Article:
On the eve of the mid-term elections, Micah Sifry wrote a nice piece on social media and democracy called Point-and-Click Politics in the WSJ. The article starts out with some of the negative impacts — the fact that people seem to be talking more than listening and getting more polarized in their political opinions. Some great counter-examples, however, in the second half of his blog:
We are living, in short, at a contradictory moment in politics, defined by liberating technological transformation and public-policy gridlock. Ordinary citizens feel ever more powerless as they watch their elected leaders struggle and mostly fail to get anything done in the face of organized political minorities. But at the same time, each day seems to bring a new tech innovation that literally puts more power in our hands.
What’s needed is a new political synthesis akin to the “neutral point of view” balancing act that has enabled millions of people to contribute to Wikipedia despite their many differences. Call it “we government”: new forms of collaboration and service that use technology, open data and public participation to solve shared problems. This is not “e-government,” where the authorities use the Web to provide information and services, but rather an effort by citizens to refashion government as a platform connecting people around the issues and needs that matter most to them. A number of public-minded start-ups are already pointing the way.
SeeClickFix, for one, enables anyone with a phone or a Web connection to help resolve non-emergency issues in their communities, while simultaneously enabling neighborhood groups, elected officials and government service providers to see what problems need addressing. The reports are transparent and searchable online, giving everyone an incentive to respond to them. Founder Ben Berkowitz launched SeeClickFix to make it easy for people in New Haven, Conn., to report things like potholes to local government, but now the company has more than 400 paying clients, including cities like Tucson, Ariz., and Washington, D.C. More than 50,000 user-generated reports have been registered on the site since its founding, with a fix rate of more than 40%.
Another platform, Localocracy, is working on a harder problem: enabling citizens, using their real names, to have ongoing conversations about issues that typically divide towns, and expanding participation beyond the handful of people who have time to attend public meetings. Though anyone can follow discussions on Localocracy, participation is limited to people who are verified registered voters in a specific locality. The site was launched last year in Amherst, Mass., where several hundred people are using it to debate issues such as school district reorganization. Now it is slowly expanding to cover more of the state.
Two other efforts, Open311 and Civic Commons, are partnerships of government technologists and volunteer software coders. Their goal is to get public agencies to adopt open systems and collaborative technologies and to ensure their interoperability. Imagine if 150 years ago every city in America had built its rail lines on radically different gauges; train-makers could never have standardized production. In a similar way, these groups are working to enable a common platform for municipal service development, so that, for example, an iPhone app that tells you where it’s safe to walk home at night can work for any city.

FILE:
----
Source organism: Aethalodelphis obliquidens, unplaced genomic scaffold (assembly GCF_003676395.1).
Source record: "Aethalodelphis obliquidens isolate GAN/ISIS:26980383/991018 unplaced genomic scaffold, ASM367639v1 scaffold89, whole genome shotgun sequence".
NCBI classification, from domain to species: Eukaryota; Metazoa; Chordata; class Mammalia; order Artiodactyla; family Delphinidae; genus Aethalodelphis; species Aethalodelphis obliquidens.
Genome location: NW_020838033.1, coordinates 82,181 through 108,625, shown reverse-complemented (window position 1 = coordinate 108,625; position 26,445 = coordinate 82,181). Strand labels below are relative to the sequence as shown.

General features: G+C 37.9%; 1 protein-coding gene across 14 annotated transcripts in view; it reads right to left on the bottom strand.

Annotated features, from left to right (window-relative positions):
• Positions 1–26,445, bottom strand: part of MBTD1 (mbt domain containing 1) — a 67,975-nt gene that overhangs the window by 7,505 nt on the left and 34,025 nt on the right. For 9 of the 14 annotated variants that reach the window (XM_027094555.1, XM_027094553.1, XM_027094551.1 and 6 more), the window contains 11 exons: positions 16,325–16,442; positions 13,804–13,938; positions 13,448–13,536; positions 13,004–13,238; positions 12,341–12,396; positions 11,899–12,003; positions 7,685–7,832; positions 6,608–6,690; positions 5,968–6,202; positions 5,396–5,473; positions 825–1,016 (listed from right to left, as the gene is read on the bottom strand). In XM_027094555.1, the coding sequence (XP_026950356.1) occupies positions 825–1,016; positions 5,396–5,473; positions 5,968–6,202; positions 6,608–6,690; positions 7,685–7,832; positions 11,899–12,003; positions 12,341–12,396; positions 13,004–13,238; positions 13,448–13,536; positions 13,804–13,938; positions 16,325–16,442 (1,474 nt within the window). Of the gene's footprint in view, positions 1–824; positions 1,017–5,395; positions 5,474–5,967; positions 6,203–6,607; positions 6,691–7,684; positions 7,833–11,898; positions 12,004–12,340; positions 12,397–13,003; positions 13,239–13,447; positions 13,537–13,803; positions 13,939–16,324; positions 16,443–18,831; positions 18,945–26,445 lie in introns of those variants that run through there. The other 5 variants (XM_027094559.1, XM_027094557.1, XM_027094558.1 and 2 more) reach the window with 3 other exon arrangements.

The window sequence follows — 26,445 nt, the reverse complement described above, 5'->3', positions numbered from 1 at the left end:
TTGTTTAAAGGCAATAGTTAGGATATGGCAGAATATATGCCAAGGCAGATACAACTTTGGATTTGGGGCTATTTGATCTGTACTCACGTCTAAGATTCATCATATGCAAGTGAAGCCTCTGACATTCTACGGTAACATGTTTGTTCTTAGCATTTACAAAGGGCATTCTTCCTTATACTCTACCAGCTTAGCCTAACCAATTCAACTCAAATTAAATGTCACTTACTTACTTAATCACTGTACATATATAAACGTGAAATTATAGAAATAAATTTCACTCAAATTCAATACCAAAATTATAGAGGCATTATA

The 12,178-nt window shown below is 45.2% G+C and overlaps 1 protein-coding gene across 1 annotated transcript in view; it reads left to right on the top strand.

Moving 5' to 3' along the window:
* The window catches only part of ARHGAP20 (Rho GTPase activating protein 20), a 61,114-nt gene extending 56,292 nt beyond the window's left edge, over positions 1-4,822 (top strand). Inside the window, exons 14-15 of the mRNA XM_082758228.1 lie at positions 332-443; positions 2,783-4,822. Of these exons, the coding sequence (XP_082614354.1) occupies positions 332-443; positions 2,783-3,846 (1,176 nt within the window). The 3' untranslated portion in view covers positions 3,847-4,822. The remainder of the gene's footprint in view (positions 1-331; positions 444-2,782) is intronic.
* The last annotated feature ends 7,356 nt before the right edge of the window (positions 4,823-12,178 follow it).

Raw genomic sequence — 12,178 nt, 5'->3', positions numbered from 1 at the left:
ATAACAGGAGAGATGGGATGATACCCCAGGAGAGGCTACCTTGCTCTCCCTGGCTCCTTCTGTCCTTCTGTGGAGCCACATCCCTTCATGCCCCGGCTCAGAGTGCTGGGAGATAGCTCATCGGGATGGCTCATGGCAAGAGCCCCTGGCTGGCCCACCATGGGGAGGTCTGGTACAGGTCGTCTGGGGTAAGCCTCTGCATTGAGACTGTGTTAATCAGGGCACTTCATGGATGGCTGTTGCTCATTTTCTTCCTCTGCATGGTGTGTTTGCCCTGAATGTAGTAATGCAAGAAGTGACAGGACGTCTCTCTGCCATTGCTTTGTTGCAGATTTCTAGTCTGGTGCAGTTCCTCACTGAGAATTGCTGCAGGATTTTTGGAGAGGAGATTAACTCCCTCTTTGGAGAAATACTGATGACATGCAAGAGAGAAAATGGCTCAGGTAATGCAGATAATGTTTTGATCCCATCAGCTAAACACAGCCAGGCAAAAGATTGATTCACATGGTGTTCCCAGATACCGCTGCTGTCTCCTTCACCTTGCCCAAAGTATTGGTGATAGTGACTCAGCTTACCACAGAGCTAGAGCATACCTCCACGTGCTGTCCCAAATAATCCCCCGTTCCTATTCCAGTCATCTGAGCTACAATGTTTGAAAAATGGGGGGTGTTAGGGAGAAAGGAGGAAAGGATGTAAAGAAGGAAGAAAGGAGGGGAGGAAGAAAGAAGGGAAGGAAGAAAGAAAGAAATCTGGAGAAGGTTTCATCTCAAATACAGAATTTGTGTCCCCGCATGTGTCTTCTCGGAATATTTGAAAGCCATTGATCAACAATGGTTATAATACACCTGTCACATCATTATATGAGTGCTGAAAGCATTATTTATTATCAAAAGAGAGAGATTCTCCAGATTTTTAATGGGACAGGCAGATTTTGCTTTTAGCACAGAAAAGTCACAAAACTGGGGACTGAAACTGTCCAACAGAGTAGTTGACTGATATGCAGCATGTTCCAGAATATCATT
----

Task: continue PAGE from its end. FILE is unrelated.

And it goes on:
“We government” is neither right nor left, small government nor big government. It is, rather, effective do-it-ourselves-government by people who want to contribute to their communities but find themselves put off by today’s hyperventilators. The Internet is transforming our politics in some worrisome ways, to be sure. But it may yet improve how we govern ourselves, giving us new tools for working together on the everyday problems of public life.
Like Localocracy, where participants are required to use their real names and verify they are registered voters in the city/neighborhood being discussed, we find social media tools are the most effective when they are connected to place and used in conjunction with face-to-face meetings. Social media can keep people informed and provide innovative and creative means for people to contribute to the conversation. Combining flickr’s photo/video uploading and mapping tools with Facebook, for example, we have been able to greatly enhance and expand our walkability audits in what we now call a Community Walkshop. Participants walk the streets along with experts who can explain the form and function of urban design and what makes street vibrant and retail viable. With phone and digital cameras, participants become active contributors to the conversation. Images uploaded in the morning, become the focus of the conversation during the afternoon. Beyond the single day event, social media tools help maintain and grow a tremendous network of participants, easily plugged into future events. Mapping tools combined with photo/video sharing, also keeps folks engaged in the conversation in constructive ways– the “We Democracy” Sifry describes.